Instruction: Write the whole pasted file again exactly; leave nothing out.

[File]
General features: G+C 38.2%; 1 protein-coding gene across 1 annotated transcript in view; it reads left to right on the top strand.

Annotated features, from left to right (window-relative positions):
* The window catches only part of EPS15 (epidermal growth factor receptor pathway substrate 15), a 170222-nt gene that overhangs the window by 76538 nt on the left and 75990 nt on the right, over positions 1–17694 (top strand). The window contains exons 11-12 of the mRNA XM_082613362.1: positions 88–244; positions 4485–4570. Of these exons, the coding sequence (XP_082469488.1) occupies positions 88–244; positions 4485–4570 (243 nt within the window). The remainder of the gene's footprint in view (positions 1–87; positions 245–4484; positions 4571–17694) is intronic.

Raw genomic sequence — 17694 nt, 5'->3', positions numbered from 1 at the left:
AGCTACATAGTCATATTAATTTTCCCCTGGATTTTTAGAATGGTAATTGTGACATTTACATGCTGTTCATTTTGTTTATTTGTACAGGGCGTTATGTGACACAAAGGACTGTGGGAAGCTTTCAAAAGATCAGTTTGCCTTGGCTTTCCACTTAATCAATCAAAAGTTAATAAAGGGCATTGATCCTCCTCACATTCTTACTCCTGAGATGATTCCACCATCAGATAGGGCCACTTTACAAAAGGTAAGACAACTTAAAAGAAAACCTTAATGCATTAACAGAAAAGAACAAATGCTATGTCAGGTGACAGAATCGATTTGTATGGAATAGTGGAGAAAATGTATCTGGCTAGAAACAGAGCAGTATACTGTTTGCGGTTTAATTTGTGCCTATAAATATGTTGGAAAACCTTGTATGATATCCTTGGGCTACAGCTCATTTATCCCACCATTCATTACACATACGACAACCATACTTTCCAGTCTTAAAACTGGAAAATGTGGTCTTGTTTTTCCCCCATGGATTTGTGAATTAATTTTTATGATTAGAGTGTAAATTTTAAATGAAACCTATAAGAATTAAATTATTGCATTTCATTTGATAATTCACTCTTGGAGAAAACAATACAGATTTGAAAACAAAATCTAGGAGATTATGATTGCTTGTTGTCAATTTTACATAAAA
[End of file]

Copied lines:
General features: G+C 38.2%; 1 protein-coding gene across 1 annotated transcript in view; it reads left to right on the top strand.

Annotated features, from left to right (window-relative positions):
* The window catches only part of EPS15 (epidermal growth factor receptor pathway substrate 15), a 170222-nt gene that overhangs the window by 76538 nt on the left and 75990 nt on the right, over positions 1–17694 (top strand). The window contains exons 11-12 of the mRNA XM_082613362.1: positions 88–244; positions 4485–4570. Of these exons, the coding sequence (XP_082469488.1) occupies positions 88–244; positions 4485–4570 (243 nt within the window). The remainder of the gene's footprint in view (positions 1–87; positions 245–4484; positions 4571–17694) is intronic.

Raw genomic sequence — 17694 nt, 5'->3', positions numbered from 1 at the left:
AGCTACATAGTCATATTAATTTTCCCCTGGATTTTTAGAATGGTAATTGTGACATTTACATGCTGTTCATTTTGTTTATTTGTACAGGGCGTTATGTGACACAAAGGACTGTGGGAAGCTTTCAAAAGATCAGTTTGCCTTGGCTTTCCACTTAATCAATCAAAAGTTAATAAAGGGCATTGATCCTCCTCACATTCTTACTCCTGAGATGATTCCACCATCAGATAGGGCCACTTTACAAAAGGTAAGACAACTTAAAAGAAAACCTTAATGCATTAACAGAAAAGAACAAATGCTATGTCAGGTGACAGAATCGATTTGTATGGAATAGTGGAGAAAATGTATCTGGCTAGAAACAGAGCAGTATACTGTTTGCGGTTTAATTTGTGCCTATAAATATGTTGGAAAACCTTGTATGATATCCTTGGGCTACAGCTCATTTATCCCACCATTCATTACACATACGACAACCATACTTTCCAGTCTTAAAACTGGAAAATGTGGTCTTGTTTTTCCCCCATGGATTTGTGAATTAATTTTTATGATTAGAGTGTAAATTTTAAATGAAACCTATAAGAATTAAATTATTGCATTTCATTTGATAATTCACTCTTGGAGAAAACAATACAGATTTGAAAACAAAATCTAGGAGATTATGATTGCTTGTTGTCAATTTTACATAAAA